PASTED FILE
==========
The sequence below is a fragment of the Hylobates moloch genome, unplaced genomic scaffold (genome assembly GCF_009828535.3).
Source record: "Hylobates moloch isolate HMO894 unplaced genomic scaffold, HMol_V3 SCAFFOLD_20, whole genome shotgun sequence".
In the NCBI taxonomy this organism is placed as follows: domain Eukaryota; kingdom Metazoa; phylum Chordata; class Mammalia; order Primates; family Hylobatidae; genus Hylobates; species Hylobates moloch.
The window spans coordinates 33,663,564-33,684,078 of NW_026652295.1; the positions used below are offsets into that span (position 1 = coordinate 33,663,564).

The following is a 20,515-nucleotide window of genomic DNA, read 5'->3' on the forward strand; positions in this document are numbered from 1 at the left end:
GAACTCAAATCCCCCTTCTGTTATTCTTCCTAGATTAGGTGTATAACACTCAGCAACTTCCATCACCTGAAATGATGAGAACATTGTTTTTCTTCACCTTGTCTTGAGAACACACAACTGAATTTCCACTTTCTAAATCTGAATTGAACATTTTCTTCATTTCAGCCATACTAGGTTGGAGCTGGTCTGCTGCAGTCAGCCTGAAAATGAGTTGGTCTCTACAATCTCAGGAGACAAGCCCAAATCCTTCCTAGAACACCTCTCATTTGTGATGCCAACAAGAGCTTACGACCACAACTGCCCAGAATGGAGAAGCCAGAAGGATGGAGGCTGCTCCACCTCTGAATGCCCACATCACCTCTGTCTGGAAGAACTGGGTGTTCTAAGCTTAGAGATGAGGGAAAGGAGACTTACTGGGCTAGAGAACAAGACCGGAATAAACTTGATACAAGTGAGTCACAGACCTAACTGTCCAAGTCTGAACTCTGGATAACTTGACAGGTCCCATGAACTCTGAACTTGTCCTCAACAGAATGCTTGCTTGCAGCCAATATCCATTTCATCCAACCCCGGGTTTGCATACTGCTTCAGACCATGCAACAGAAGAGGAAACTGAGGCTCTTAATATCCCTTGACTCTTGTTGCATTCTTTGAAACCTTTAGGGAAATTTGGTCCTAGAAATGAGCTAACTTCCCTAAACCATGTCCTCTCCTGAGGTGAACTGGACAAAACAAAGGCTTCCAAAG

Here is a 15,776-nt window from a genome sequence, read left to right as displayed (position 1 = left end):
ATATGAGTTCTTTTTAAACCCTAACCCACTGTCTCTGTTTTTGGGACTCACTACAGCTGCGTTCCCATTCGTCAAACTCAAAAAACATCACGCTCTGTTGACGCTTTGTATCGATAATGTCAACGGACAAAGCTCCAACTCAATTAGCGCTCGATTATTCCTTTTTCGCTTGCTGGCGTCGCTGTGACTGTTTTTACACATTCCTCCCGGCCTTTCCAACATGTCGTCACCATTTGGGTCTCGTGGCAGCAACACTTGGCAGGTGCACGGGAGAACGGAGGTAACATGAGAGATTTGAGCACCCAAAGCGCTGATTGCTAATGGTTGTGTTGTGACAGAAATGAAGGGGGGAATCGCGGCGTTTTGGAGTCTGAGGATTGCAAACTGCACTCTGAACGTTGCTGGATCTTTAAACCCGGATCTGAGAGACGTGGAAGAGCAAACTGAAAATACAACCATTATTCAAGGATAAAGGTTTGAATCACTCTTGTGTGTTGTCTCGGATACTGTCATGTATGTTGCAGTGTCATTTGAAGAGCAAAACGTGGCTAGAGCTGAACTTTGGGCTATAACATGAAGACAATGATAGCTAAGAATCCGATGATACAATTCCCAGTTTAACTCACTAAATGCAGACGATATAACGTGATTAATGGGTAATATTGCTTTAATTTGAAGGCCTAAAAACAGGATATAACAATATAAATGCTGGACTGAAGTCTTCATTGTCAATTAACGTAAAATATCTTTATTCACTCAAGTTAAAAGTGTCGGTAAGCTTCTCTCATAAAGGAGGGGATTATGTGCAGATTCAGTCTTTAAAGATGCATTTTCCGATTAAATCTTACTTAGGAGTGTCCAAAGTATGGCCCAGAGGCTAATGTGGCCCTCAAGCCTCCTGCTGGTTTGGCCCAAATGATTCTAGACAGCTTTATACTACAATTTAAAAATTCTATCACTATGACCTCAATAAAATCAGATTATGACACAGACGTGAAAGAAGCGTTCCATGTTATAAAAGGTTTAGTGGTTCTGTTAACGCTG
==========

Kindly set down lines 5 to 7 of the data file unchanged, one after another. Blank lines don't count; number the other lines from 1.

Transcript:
The following is a 20,515-nucleotide window of genomic DNA, read 5'->3' on the forward strand; positions in this document are numbered from 1 at the left end:
GAACTCAAATCCCCCTTCTGTTATTCTTCCTAGATTAGGTGTATAACACTCAGCAACTTCCATCACCTGAAATGATGAGAACATTGTTTTTCTTCACCTTGTCTTGAGAACACACAACTGAATTTCCACTTTCTAAATCTGAATTGAACATTTTCTTCATTTCAGCCATACTAGGTTGGAGCTGGTCTGCTGCAGTCAGCCTGAAAATGAGTTGGTCTCTACAATCTCAGGAGACAAGCCCAAATCCTTCCTAGAACACCTCTCATTTGTGATGCCAACAAGAGCTTACGACCACAACTGCCCAGAATGGAGAAGCCAGAAGGATGGAGGCTGCTCCACCTCTGAATGCCCACATCACCTCTGTCTGGAAGAACTGGGTGTTCTAAGCTTAGAGATGAGGGAAAGGAGACTTACTGGGCTAGAGAACAAGACCGGAATAAACTTGATACAAGTGAGTCACAGACCTAACTGTCCAAGTCTGAACTCTGGATAACTTGACAGGTCCCATGAACTCTGAACTTGTCCTCAACAGAATGCTTGCTTGCAGCCAATATCCATTTCATCCAACCCCGGGTTTGCATACTGCTTCAGACCATGCAACAGAAGAGGAAACTGAGGCTCTTAATATCCCTTGACTCTTGTTGCATTCTTTGAAACCTTTAGGGAAATTTGGTCCTAGAAATGAGCTAACTTCCCTAAACCATGTCCTCTCCTGAGGTGAACTGGACAAAACAAAGGCTTCCAAAG

Here is a 15,776-nt window from a genome sequence, read left to right as displayed (position 1 = left end):